This is the best opportunity during the Daily Stand Up Meeting to advise of structure impacts, or developers to request more involvement by the Database Designer in their specific task.

No system is perfect, and there will be times that the Database Model does not reflect the requirements by a coder for a task. At this time the developer is responsible to adjust their instance of the Database model to complete the coding task. The issue is; does the coder have the ability to modify the database schema when checking in? No. The responsibility for the Database Model is for the Database Designer, a difference to the normal coding practice where any coder can modify any code. The next section describes this reason in detail. At this point there is an inconsistency within the repository, and any automated testing for a build will fail. And this is what should happen. From the developers perspective their instance of the Code Ownership is correct, but for the entire iteration it is not.

One could argue this is not valid however, the cycle of Test, Code, Refactor, CheckIn while applying to the individual task, should also apply to the Database Design, however it should be at an iteration level not at a task level. To have your continuous builds breaking will however raise a lot of red flags, and I’m sure this approach will ensure that the tests which are broken as a result, will be corrected by the schema definition (the Code), there will be some refactoring if for example the Developer didn’t serve in the best interests of the bigger picture, the schema is checked in, and the continuous build bar is now green. Yipee. The bar is green, the code is clean, we can all go home now.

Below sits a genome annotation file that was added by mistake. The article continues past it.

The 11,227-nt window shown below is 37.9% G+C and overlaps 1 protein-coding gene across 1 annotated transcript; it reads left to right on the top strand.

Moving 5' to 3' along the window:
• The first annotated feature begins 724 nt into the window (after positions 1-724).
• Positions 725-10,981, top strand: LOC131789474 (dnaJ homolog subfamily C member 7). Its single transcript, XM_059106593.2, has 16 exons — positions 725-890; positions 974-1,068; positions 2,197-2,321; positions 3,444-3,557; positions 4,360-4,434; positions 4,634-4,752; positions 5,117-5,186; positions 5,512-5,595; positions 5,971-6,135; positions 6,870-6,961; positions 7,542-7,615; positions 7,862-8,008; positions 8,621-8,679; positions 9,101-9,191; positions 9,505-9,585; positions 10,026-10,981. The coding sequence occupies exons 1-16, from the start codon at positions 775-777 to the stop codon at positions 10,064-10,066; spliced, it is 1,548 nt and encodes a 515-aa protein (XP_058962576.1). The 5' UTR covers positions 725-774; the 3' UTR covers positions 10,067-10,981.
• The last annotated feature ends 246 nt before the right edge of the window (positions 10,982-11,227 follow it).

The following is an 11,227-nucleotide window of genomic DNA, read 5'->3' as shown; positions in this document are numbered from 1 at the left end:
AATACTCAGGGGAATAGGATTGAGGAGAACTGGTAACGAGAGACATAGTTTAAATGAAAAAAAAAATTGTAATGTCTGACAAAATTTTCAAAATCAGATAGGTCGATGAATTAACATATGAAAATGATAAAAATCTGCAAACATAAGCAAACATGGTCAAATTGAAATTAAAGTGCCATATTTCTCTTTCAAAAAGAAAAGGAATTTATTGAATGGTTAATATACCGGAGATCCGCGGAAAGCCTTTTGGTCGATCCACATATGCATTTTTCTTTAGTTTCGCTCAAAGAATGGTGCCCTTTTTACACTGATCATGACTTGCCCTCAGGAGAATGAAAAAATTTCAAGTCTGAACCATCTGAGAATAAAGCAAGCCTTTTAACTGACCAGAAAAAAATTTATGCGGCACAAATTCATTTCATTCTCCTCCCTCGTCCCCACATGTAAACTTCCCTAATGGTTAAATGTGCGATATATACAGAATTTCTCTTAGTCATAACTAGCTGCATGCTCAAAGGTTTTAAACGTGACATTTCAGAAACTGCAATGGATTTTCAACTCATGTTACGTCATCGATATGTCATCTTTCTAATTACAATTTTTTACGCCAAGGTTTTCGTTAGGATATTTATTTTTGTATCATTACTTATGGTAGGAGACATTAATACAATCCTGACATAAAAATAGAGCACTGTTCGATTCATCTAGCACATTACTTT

The Database Designer

The Database Designer should be dedicated resource in the development team for this task. For example in a team to 6-10 developers you would have 1 or 2 people. Even in a team of 2 your would have 1 person responsible. Unlike coding where any of the team pair up and work on tasks within the Iteration, the Database designer team is responsible for Database Design, like the Development Team is responsible for Coding. There are a few reasons for this:

  • They are ultimately responsible for the structure, the foundation, and this is the bigger picture that includes visibility and scope of further iterations and releases.
  • The skills are more specific.
  • They should also be a part/time developer of the team, so as to best understand the dynamics and also be part of the team.

Correspondingly, the end of the iteration should include an addition code review, that is schema related. A difference report of the schema definition at the start and end of the iteration should be compared, to ensure best practices in the larger picture as well as standards, optimisations, future performance considerations (e.g. indexes), future disk requirements (e.g. adding a new index to a 160 million GL table will take 4GB of disk space).